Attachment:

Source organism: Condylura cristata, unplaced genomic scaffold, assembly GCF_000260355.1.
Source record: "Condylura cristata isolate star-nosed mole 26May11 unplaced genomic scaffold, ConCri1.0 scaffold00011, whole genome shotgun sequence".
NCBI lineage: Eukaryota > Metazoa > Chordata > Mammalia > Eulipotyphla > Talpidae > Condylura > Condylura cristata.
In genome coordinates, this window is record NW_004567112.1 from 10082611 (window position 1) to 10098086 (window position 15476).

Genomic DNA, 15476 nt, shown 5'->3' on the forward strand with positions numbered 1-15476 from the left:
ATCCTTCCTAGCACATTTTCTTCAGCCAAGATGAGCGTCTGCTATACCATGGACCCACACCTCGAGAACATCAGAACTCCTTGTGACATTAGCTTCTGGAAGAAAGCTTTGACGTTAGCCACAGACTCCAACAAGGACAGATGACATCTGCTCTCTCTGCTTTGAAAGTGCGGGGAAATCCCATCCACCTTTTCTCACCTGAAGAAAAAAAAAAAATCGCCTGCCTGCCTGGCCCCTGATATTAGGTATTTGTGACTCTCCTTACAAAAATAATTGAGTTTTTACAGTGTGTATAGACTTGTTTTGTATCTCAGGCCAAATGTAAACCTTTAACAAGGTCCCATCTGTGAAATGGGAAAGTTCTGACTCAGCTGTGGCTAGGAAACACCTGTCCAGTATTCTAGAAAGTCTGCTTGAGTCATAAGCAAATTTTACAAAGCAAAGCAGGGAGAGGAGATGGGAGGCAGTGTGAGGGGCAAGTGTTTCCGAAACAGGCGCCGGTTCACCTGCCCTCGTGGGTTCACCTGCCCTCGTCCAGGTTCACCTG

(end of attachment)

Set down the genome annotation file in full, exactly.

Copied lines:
Source organism: Condylura cristata, unplaced genomic scaffold, assembly GCF_000260355.1.
Source record: "Condylura cristata isolate star-nosed mole 26May11 unplaced genomic scaffold, ConCri1.0 scaffold00011, whole genome shotgun sequence".
NCBI lineage: Eukaryota > Metazoa > Chordata > Mammalia > Eulipotyphla > Talpidae > Condylura > Condylura cristata.
In genome coordinates, this window is record NW_004567112.1 from 10082611 (window position 1) to 10098086 (window position 15476).

Genomic DNA, 15476 nt, shown 5'->3' on the forward strand with positions numbered 1-15476 from the left:
ATCCTTCCTAGCACATTTTCTTCAGCCAAGATGAGCGTCTGCTATACCATGGACCCACACCTCGAGAACATCAGAACTCCTTGTGACATTAGCTTCTGGAAGAAAGCTTTGACGTTAGCCACAGACTCCAACAAGGACAGATGACATCTGCTCTCTCTGCTTTGAAAGTGCGGGGAAATCCCATCCACCTTTTCTCACCTGAAGAAAAAAAAAAAATCGCCTGCCTGCCTGGCCCCTGATATTAGGTATTTGTGACTCTCCTTACAAAAATAATTGAGTTTTTACAGTGTGTATAGACTTGTTTTGTATCTCAGGCCAAATGTAAACCTTTAACAAGGTCCCATCTGTGAAATGGGAAAGTTCTGACTCAGCTGTGGCTAGGAAACACCTGTCCAGTATTCTAGAAAGTCTGCTTGAGTCATAAGCAAATTTTACAAAGCAAAGCAGGGAGAGGAGATGGGAGGCAGTGTGAGGGGCAAGTGTTTCCGAAACAGGCGCCGGTTCACCTGCCCTCGTGGGTTCACCTGCCCTCGTCCAGGTTCACCTG